Hard Lesson: When a Smart Conversation Is the Wrong Conversation
Andy Laats, MBA ’97, recalls Nixon’s dilemma: How to grow without bailing on its core partners
Nixon watches were designed to “stand up to gnarly environments.” Could they survive beyond the surf shop? | Ryan Field
My partner Chad DiNenna and I founded Nixon watches in 1997. Our goal was to create a premium product sold through surf, skateboard, and snowboard shops. We wanted to make watches that not only told time but also expressed your personal values and style, and that would stand up to gnarly environments. You could take it surfing, and it wouldn’t leak.
One of our fundamental beliefs was that we had to support the small hard-core retailers first and foremost. We said, “We have to be the best brand in our category in the surf shop on the corner. If it’s not working there, the whole thing crumbles.” The theory was: the stronger the roots, the bigger the trunk, the higher the tree.
And that worked. We grew steadily and ended up selling the company to Billabong in 2006. Ironically, they eventually decided that our product category wasn’t as core to the action-sports industry as their other brands, so they divested us. In 2012, we partnered with some private equity investors and bought Nixon back.
As part of an ongoing series, Stanford Business magazine asks Stanford GSB alumni to reflect on one of their biggest business failures and what they learned from it.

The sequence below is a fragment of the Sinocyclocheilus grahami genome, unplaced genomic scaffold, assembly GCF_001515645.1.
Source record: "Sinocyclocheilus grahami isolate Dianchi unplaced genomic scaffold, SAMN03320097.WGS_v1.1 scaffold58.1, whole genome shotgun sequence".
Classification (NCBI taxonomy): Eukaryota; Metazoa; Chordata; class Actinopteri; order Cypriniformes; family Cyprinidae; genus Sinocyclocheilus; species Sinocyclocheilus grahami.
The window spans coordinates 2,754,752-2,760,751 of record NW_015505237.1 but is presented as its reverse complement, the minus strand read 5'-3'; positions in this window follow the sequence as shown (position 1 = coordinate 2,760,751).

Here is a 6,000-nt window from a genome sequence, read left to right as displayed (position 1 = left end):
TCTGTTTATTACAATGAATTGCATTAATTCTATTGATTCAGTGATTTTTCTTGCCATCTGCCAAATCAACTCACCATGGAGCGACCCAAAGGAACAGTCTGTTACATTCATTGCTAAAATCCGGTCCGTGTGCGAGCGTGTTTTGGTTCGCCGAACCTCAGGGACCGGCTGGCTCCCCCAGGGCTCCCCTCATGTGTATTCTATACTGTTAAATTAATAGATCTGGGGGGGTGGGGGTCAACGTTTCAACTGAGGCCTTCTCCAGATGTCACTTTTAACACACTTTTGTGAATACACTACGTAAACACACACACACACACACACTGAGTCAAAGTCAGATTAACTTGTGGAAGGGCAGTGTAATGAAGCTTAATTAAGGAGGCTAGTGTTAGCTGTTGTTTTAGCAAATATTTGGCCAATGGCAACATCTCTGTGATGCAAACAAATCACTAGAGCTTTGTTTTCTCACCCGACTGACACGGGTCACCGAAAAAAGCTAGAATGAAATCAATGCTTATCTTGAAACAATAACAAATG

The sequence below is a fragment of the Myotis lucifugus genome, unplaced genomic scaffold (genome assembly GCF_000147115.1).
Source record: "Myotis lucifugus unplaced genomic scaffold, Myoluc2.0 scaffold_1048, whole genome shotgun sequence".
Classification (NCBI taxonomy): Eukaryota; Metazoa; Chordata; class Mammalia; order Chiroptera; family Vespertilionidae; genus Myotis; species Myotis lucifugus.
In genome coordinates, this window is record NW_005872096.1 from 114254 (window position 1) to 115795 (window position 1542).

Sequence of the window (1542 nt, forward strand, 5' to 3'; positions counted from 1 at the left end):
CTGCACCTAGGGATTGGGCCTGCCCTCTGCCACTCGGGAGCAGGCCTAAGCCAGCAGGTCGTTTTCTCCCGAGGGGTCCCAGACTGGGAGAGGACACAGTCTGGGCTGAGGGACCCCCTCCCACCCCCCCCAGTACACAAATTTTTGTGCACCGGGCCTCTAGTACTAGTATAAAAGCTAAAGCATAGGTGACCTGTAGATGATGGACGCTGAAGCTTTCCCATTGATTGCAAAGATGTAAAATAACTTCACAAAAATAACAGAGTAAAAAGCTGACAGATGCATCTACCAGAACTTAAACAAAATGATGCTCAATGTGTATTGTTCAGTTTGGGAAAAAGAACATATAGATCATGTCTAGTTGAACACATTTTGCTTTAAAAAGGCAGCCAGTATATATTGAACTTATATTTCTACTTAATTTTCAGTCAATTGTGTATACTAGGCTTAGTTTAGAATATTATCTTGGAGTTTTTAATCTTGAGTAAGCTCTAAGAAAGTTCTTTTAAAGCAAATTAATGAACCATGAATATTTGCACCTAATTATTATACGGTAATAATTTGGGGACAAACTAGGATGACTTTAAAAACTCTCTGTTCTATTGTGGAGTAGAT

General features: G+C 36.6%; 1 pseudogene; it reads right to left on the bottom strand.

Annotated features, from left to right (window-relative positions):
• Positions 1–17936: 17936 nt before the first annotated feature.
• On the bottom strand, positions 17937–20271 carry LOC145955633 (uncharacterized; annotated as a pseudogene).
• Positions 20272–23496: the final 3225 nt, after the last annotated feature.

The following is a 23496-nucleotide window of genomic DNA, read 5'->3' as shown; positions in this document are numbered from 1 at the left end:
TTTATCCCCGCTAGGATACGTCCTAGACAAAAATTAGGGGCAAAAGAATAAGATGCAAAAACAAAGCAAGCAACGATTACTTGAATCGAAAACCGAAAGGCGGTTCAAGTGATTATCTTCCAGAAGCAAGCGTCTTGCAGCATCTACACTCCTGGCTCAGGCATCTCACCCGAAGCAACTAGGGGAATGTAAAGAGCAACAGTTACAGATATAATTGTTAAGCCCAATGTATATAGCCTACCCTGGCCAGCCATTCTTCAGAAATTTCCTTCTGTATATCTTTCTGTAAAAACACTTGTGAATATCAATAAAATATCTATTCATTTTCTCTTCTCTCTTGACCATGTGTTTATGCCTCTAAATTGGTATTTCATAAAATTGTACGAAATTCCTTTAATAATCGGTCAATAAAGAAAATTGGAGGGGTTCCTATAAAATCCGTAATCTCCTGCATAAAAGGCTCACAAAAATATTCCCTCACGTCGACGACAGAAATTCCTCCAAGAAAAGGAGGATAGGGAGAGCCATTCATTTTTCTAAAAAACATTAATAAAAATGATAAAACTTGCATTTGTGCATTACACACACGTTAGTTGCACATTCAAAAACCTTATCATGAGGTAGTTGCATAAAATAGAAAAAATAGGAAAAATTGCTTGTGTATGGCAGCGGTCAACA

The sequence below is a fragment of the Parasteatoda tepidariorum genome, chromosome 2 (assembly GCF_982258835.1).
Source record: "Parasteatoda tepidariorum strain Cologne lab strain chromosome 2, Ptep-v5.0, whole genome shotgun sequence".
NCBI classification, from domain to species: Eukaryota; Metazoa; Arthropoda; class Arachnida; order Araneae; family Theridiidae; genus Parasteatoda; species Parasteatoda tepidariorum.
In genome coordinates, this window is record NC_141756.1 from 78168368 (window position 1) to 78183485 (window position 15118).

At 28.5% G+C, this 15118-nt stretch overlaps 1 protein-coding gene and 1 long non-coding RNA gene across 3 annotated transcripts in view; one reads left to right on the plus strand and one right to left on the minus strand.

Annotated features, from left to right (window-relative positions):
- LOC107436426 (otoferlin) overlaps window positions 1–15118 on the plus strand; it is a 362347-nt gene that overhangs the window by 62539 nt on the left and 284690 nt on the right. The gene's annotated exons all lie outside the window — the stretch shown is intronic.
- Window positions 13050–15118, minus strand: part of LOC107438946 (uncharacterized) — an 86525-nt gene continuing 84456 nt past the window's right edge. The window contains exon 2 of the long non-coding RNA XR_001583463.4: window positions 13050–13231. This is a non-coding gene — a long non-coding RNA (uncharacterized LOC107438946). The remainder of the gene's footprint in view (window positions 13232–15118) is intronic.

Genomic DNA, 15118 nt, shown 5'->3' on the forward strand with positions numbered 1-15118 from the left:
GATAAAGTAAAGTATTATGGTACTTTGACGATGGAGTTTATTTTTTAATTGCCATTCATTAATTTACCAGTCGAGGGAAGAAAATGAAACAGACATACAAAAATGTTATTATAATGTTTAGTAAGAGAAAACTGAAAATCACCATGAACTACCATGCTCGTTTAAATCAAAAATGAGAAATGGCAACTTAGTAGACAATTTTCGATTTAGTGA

Andy Laats, MBA ’97, is the CEO and cofounder of Nixon, which makes watches and other accessories for the action-sports market.
By this point, Nixon was in some of the better department stores, but not the second-tier stores where a lot of volume happens. Around 2013, our investors began to urge us to take the brand to these other big retailers, so we could really step on the accelerator and grow the brand.
Of course, we were worried how that might damage our reputation among the core retailers and customers, and it became the focus of much internal debate. I remember one of our investors saying, “Hey guys, you have to lose your virginity at some point.” And we were like, “Believe us, we want to have sex. We just want to make sure our reputation’s intact when the lights come on in the morning.”
But it was hard to argue against his point. If you’re in a total of 3,500 retail locations around the world and you can point to a handful of retailer chains that would add another 2,500 locations, you don’t need a Stanford MBA to do that math. You could see how the growth could really accelerate.
And so we were really wrapped into this conversation, because our strength had always been in the effectiveness of our brick-and-mortar presence in the coolest shops. We were very good at in-store visual merchandising and supporting retailers. But that strength turned into a blind spot, because while we were having that argument, we were barely thinking about online sales.
We had spent over 15 years developing relationships. It’s really tough to just say, “Hey, thanks for the last 15 years, but everybody’s buying online now, so we’re going to go over there.” We couldn’t just abandon our partners. But at the same time, new companies who focused exclusively on online sales and didn’t have those relationships were suddenly kicking our ass.
It took us a couple of years just to get our internal engine right, but eventually our DTC channel started showing positive growth and became a crucial part of our income stream. But that was years in the making, and we were definitely late to the party.
When I look back on it, I see that all of our arguments and concerns about expanding into department stores, and how that would hurt the brand, was wasted calories. It was a smart conversation, and I think we came up with the right answer for the conversation we were having. We were just having the wrong conversation.
— Told to Steve Hawk
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